Today, I received an email from a well-meaning friend asking if my email account had been hacked. He forwarded the original email to me, and it was immediately obvious that “Hacking” was not what was happening here. The appropriate word for what was done is “Spoofing”. My name was Spoofed. ( To see the email I received, please see the bottom of this post.

What this means is that someone, somewhere got my name and used a bogus email address to send email to my friend – showing my name, but not from my address. This is a very important distinction. Had they used my email address, even with a DIFFERENT name, I would have been “Hacked”. I’d have to change my passwords and worry about my email account’s security. In this case, there’s nothing I can really do, but at least my information is safe.

I’m sure you’ve all seen emails like this. Emails that appear to be from friends, but are promoting something you KNOW your friend wouldn’t promote, or that has some wonky link in it.

If you’re wondering why this happens, there are several possible contributors to the cause:

1) Sending batch emails to dozens of people or strangers and CC’ing all the emails, exposing everyone’s names and addresses to everyone else. This is easily resolved by using BCC (for a tutorial on BCC, please visit my YouTube Channel:

2) Using BCC in your emails, but forgetting to remove the dozens of email addresses that had been forwarded to you by others who didn’t know BCC

3) (This seems to me to be the MOST prevalent) Keeping your Contacts (or Address Book) on a free email server – like Gmail, Yahoo, Hotmail, AOL and others. It’s not too hard for a hacker to access your information from there :!topic/gmail/r8AOu5cPpaU

To support this idea, I can see that my friend received his email on his gmail account. My name is listed on his gmail account as a contact. The link and actual USED email address have something to do with cars. My friend is very connected with the car business and has likely been tracked as we all are, while doing some of his research.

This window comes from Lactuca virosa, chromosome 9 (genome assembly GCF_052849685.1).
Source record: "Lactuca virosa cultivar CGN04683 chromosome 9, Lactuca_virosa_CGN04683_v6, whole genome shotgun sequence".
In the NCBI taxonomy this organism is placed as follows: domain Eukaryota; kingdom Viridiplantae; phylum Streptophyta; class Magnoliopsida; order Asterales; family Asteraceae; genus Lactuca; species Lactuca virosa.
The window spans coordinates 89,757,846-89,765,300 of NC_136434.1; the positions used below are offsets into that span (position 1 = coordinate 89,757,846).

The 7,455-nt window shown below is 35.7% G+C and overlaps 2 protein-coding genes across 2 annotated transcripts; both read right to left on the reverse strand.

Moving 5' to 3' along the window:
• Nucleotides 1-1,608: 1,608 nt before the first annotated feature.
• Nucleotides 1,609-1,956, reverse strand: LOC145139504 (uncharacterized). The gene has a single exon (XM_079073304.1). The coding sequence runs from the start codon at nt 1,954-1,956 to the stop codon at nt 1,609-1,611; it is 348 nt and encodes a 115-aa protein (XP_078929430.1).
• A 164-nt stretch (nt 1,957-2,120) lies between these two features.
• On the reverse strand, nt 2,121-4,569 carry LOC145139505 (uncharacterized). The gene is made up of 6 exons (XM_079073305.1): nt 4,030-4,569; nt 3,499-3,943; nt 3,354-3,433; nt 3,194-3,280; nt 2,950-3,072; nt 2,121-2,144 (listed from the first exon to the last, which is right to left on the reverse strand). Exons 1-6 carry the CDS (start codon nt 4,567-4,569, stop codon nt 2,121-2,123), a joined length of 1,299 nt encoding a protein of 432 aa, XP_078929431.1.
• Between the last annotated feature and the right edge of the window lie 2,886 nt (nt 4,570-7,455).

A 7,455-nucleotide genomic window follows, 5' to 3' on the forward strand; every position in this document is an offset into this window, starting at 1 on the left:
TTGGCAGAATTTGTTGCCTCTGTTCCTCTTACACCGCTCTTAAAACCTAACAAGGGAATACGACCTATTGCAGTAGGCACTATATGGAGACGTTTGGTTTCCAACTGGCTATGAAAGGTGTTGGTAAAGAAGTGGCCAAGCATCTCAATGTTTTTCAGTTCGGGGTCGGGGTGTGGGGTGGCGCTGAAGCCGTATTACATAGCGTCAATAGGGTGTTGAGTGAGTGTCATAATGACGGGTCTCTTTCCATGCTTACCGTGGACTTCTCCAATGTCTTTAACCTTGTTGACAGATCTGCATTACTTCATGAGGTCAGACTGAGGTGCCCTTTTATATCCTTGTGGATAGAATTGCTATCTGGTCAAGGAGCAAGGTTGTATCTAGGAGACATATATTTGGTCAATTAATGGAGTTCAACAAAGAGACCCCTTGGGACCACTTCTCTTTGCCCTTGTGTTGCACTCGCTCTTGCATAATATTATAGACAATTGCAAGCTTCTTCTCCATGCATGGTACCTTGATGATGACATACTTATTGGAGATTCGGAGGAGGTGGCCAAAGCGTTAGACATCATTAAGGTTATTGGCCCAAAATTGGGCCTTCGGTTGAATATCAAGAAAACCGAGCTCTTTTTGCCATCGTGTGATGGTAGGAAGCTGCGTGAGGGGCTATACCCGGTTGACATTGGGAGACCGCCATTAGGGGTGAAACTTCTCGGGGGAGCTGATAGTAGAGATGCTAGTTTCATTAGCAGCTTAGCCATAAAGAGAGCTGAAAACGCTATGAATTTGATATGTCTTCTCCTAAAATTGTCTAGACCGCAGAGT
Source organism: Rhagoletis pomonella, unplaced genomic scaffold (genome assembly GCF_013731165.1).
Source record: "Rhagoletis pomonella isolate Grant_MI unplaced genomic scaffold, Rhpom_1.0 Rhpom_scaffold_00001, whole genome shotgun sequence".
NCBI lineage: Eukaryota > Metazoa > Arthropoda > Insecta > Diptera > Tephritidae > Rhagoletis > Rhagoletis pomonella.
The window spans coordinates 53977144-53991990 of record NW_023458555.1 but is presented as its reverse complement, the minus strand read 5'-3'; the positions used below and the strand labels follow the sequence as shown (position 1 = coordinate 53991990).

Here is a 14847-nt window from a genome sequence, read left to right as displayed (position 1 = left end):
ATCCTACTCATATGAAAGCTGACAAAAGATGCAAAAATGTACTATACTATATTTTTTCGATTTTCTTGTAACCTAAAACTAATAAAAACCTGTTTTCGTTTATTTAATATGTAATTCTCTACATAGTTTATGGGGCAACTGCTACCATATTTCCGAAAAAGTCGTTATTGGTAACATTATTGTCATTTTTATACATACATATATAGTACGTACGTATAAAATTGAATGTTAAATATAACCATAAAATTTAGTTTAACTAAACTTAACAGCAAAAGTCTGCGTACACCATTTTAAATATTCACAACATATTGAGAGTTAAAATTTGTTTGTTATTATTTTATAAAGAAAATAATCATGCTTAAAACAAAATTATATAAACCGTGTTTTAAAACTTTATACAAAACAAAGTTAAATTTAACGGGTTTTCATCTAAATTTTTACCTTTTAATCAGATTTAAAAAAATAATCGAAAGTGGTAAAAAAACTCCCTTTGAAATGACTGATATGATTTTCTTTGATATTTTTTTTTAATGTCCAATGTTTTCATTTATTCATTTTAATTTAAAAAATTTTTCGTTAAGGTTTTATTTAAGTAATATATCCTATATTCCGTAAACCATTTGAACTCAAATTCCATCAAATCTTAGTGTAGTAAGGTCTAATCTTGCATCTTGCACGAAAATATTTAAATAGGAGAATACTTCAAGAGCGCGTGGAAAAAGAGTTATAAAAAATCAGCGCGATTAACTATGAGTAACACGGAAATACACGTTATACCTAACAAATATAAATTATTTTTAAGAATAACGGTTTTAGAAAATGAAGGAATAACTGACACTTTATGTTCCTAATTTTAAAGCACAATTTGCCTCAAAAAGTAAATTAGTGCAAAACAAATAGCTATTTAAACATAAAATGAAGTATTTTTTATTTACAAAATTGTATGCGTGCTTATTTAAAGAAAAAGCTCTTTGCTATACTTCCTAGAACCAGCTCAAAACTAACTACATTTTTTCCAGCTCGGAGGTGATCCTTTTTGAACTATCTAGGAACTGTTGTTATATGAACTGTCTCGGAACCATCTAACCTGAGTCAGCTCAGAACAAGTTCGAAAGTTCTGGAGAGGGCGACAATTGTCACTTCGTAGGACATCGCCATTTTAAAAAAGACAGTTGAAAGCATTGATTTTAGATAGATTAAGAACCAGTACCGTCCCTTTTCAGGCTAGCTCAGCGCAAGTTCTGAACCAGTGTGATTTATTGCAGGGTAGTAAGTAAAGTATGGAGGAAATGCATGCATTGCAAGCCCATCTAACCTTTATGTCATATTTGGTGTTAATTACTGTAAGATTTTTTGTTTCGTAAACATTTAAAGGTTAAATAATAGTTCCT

Some articles blame social media, however I’m not among the people who believe that to be the culprit. My personal name is not listed in full, as used in this email on almost any social sites. In fact, the ONLY place this name is listed in this way is in Google+ (in which Google has endeavored to link everything Google to everything ELSE Google).

So, my suggestion is to stop using Free Email addresses on public sites. Now, I know that’s not going to happen, so here’s the next best thing. Check the email information – and look for the email ADDRESS from which the email was sent. If the listing is as it appears in the screenshot below – IMMEDIATELY delete the email. DO NOT CLICK ANY LINKS! Then, consider removing your friend’s name from a public listing on your free email account, and consider using BCC correctly in emails to protect the names and emails of your friends.

Spoofed Email

Look at the email address this was sent FROM

Those of you who follow my posts on my page, or on Facebook know I’ve been a HEAVY supporter of 1Password, recommending it to my clients and students on both the Mac and Windows Platforms.

Well, I’m requesting data from the company as regards their newest upgrade – and it’s possible that I may be writing back with some news that may cause me to retract my support. Please keep watch.

For my students who’re color grading their footage using an external waveform monitor – Tektronix has just posted a Primer on Color grading theory and techniques.

AND, it’s my second favorite price- FREE!

Creative Cloud Backlash   May 11th, 2013

SO many people are responding negatively to Adobe’s recent announcement of their sole offering of a cloud based Creative Cloud subscription that I’m seeing dozens of posts on the subject. The article below offers some links to follow the discussion (read: Rebellion), and a link to a petition to sign, if you find a life-long payment plan is not for you!